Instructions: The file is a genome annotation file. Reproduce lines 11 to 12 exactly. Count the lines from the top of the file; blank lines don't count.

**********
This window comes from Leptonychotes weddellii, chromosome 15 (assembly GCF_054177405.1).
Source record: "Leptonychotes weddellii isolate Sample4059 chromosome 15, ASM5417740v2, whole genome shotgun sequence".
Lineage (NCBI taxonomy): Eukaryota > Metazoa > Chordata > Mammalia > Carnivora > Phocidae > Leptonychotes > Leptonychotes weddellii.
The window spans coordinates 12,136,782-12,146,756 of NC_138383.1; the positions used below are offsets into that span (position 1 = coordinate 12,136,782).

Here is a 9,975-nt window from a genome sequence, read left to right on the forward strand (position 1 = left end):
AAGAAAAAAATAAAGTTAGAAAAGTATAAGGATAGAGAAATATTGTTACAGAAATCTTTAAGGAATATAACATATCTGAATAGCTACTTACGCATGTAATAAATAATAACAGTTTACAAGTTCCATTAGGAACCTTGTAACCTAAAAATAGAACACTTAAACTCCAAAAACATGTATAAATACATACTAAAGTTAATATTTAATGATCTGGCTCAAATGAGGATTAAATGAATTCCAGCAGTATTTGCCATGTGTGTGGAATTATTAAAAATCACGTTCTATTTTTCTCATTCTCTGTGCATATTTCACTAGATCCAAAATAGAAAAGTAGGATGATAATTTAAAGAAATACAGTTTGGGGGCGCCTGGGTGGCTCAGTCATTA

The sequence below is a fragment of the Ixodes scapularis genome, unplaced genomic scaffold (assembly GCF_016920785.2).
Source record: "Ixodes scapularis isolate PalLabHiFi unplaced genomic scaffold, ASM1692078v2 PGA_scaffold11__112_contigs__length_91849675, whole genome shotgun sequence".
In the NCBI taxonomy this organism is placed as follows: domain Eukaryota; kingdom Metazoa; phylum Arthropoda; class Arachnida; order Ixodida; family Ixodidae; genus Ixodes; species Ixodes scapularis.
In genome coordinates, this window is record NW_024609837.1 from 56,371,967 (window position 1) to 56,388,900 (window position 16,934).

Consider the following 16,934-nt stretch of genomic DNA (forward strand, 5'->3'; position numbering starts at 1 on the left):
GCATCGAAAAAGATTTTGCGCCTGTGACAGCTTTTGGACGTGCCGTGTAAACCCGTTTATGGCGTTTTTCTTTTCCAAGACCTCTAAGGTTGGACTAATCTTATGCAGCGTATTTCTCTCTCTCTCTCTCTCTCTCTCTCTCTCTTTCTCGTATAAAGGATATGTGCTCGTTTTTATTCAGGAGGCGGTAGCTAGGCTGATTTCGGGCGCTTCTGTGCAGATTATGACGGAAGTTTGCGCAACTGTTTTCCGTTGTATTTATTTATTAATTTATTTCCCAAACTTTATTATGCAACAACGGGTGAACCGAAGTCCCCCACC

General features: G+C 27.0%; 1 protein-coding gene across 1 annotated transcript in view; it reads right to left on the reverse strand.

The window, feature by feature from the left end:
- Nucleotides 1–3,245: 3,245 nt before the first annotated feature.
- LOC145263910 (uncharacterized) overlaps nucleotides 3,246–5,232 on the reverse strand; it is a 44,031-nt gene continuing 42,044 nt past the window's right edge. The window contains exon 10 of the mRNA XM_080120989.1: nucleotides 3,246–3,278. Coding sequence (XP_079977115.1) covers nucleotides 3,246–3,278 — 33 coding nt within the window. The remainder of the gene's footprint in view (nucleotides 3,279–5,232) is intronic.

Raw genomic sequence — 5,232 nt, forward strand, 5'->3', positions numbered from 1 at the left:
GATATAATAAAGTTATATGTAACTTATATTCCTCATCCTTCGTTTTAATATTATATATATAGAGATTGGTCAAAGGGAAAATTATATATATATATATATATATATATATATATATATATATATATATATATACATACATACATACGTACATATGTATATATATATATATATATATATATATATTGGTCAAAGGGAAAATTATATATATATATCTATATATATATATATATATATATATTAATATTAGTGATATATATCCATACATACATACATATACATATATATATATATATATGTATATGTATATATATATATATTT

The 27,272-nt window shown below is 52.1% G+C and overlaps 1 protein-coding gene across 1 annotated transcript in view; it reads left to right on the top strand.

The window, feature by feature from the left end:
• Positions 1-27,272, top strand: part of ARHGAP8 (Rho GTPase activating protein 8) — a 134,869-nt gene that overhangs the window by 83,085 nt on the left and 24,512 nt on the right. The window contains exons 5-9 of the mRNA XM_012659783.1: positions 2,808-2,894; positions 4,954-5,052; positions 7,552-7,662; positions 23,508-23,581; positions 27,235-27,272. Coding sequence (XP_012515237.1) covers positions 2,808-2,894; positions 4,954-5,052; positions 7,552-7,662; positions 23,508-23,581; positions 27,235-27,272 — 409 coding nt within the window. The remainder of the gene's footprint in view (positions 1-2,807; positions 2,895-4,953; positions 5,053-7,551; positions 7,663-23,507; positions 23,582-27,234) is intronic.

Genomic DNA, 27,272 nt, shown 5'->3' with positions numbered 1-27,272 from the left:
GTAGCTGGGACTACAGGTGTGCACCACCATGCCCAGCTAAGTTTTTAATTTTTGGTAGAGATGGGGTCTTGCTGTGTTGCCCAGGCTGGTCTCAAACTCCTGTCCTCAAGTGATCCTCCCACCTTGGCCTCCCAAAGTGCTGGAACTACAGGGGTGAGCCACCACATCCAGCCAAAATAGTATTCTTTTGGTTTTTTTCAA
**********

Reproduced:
Consider the following 16,934-nt stretch of genomic DNA (forward strand, 5'->3'; position numbering starts at 1 on the left):
GCATCGAAAAAGATTTTGCGCCTGTGACAGCTTTTGGACGTGCCGTGTAAACCCGTTTATGGCGTTTTTCTTTTCCAAGACCTCTAAGGTTGGACTAATCTTATGCAGCGTATTTCTCTCTCTCTCTCTCTCTCTCTCTCTCTCTTTCTCGTATAAAGGATATGTGCTCGTTTTTATTCAGGAGGCGGTAGCTAGGCTGATTTCGGGCGCTTCTGTGCAGATTATGACGGAAGTTTGCGCAACTGTTTTCCGTTGTATTTATTTATTAATTTATTTCCCAAACTTTATTATGCAACAACGGGTGAACCGAAGTCCCCCACC